While marijuana cultivation, sale and possession are illegal on a federal and state level, in 2016, House Bill 523, which legalized medical marijuana for certain medical conditions, was signed into law. Although medical marijuana was supposed to be legal to sell in our state, starting September 8, 2018, officials have stated that they will be unable to meet this deadline. However, the Ohio Medical Marijuana Control Program is in the process of issuing certificates to hundreds of businesses — manufacturers, dispensaries, and more — associated with medical marijuana.
In addition, as part of the legalization of medical marijuana, all medical marijuana patients and caregivers must register with the Ohio Board of Pharmacy. But, identification cards have not yet been distributed. These ID cards will be dispensed when the patient registry is available.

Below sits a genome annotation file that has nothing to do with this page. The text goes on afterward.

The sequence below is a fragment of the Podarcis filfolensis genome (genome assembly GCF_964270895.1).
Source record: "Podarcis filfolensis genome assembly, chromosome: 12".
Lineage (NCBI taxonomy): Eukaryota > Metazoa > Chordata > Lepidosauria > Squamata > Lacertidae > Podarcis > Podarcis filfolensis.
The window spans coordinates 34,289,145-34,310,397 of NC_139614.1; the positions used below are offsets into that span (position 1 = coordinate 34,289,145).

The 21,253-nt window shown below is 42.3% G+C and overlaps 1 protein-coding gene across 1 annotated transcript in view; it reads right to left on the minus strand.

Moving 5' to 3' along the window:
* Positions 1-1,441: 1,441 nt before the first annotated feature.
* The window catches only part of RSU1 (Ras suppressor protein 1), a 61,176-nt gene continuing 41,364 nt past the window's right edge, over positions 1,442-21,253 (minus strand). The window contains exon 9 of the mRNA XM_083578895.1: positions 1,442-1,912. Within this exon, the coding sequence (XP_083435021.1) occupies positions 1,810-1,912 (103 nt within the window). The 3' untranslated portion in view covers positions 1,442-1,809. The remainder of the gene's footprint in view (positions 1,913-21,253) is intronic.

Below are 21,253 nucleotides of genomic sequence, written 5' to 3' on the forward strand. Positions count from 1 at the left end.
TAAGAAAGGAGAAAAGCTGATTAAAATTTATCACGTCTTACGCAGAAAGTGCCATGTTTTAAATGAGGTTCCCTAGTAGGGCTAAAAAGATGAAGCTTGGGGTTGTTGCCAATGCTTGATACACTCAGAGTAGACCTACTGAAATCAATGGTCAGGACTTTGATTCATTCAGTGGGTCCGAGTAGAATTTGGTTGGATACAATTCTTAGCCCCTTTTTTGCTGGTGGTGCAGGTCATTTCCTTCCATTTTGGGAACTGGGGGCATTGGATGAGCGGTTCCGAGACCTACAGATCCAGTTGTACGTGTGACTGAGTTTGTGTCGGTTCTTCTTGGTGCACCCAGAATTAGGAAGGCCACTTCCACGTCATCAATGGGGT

A person’s registration will be valid starting from when it was issued and will last 12 months. If a person is facing a terminal illness, then their registration will last six months. Personal identifying information found on the registration will not be available to the public at large.
There are 21 conditions that can be treated through the use of medical marijuana. The law only allows medical marijuana to be used in the form of patches, edibles, vapors and oils — it cannot legally be smoked. Still, patients with these conditions may find that their sole means of relief is through medical marijuana. While it is taking longer than anticipated to get the medical marijuana program off the ground, once medical marijuana is available to patients, with the right certifications people will be able to lawfully prescribe, cultivate, sell and possess this drug.